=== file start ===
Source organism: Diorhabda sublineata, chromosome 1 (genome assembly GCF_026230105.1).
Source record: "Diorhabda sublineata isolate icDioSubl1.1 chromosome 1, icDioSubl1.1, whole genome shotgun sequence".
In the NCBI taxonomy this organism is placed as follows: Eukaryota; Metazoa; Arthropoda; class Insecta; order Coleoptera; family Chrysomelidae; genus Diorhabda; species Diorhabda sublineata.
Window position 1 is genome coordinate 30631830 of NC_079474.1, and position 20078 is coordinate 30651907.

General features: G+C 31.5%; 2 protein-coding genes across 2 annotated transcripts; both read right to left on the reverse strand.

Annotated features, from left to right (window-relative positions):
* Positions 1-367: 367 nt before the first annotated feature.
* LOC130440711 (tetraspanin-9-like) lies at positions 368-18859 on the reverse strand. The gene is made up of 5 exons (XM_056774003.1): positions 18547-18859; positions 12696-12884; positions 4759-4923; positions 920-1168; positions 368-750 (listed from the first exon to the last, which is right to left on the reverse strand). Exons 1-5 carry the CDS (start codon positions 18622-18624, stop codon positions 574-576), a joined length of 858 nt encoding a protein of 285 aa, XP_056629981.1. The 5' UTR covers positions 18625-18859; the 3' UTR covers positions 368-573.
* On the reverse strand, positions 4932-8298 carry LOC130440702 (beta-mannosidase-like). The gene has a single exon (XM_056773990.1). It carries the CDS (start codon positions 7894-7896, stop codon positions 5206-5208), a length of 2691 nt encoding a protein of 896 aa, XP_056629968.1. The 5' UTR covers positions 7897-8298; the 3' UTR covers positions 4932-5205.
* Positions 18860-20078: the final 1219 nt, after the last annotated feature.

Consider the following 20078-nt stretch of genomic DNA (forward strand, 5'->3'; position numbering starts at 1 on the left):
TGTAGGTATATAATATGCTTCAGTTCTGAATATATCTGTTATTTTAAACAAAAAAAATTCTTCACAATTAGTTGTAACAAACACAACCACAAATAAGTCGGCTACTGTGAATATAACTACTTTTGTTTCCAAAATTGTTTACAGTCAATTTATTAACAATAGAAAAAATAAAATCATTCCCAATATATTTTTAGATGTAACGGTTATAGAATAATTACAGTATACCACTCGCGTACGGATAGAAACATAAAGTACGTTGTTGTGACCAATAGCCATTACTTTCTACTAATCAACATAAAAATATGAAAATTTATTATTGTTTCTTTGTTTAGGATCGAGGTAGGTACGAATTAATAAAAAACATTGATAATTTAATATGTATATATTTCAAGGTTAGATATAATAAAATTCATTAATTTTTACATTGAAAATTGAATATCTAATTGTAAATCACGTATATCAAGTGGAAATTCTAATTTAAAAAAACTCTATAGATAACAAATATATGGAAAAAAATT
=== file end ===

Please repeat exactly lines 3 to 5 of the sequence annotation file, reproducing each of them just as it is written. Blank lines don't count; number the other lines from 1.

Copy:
In the NCBI taxonomy this organism is placed as follows: Eukaryota; Metazoa; Arthropoda; class Insecta; order Coleoptera; family Chrysomelidae; genus Diorhabda; species Diorhabda sublineata.
Window position 1 is genome coordinate 30631830 of NC_079474.1, and position 20078 is coordinate 30651907.

General features: G+C 31.5%; 2 protein-coding genes across 2 annotated transcripts; both read right to left on the reverse strand.